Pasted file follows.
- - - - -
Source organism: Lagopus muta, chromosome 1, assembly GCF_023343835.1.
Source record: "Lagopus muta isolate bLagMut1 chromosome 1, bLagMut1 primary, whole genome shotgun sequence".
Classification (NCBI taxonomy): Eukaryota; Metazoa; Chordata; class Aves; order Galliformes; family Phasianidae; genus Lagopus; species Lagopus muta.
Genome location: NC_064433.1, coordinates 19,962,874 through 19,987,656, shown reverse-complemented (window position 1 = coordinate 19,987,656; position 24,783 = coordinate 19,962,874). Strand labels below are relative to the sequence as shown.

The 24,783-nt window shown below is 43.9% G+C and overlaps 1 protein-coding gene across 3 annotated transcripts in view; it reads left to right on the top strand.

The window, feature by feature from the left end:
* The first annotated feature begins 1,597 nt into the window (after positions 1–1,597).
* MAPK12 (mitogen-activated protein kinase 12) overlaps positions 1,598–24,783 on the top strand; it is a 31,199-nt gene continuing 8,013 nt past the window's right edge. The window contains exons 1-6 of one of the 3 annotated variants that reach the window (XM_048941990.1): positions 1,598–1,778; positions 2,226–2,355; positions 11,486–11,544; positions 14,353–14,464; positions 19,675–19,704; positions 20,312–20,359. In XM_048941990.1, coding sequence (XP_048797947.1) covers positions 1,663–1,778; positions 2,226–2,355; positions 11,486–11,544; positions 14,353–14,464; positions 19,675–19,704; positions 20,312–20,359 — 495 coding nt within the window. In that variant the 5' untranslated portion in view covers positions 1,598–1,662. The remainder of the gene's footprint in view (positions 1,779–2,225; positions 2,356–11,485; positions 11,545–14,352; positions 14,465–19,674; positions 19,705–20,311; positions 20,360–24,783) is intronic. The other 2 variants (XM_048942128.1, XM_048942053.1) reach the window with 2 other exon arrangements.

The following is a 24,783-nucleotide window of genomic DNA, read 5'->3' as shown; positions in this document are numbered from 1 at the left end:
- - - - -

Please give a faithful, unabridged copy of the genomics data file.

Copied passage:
Source organism: Lagopus muta, chromosome 1, assembly GCF_023343835.1.
Source record: "Lagopus muta isolate bLagMut1 chromosome 1, bLagMut1 primary, whole genome shotgun sequence".
Classification (NCBI taxonomy): Eukaryota; Metazoa; Chordata; class Aves; order Galliformes; family Phasianidae; genus Lagopus; species Lagopus muta.
Genome location: NC_064433.1, coordinates 19,962,874 through 19,987,656, shown reverse-complemented (window position 1 = coordinate 19,987,656; position 24,783 = coordinate 19,962,874). Strand labels below are relative to the sequence as shown.

The 24,783-nt window shown below is 43.9% G+C and overlaps 1 protein-coding gene across 3 annotated transcripts in view; it reads left to right on the top strand.

The window, feature by feature from the left end:
* The first annotated feature begins 1,597 nt into the window (after positions 1–1,597).
* MAPK12 (mitogen-activated protein kinase 12) overlaps positions 1,598–24,783 on the top strand; it is a 31,199-nt gene continuing 8,013 nt past the window's right edge. The window contains exons 1-6 of one of the 3 annotated variants that reach the window (XM_048941990.1): positions 1,598–1,778; positions 2,226–2,355; positions 11,486–11,544; positions 14,353–14,464; positions 19,675–19,704; positions 20,312–20,359. In XM_048941990.1, coding sequence (XP_048797947.1) covers positions 1,663–1,778; positions 2,226–2,355; positions 11,486–11,544; positions 14,353–14,464; positions 19,675–19,704; positions 20,312–20,359 — 495 coding nt within the window. In that variant the 5' untranslated portion in view covers positions 1,598–1,662. The remainder of the gene's footprint in view (positions 1,779–2,225; positions 2,356–11,485; positions 11,545–14,352; positions 14,465–19,674; positions 19,705–20,311; positions 20,360–24,783) is intronic. The other 2 variants (XM_048942128.1, XM_048942053.1) reach the window with 2 other exon arrangements.

The following is a 24,783-nucleotide window of genomic DNA, read 5'->3' as shown; positions in this document are numbered from 1 at the left end: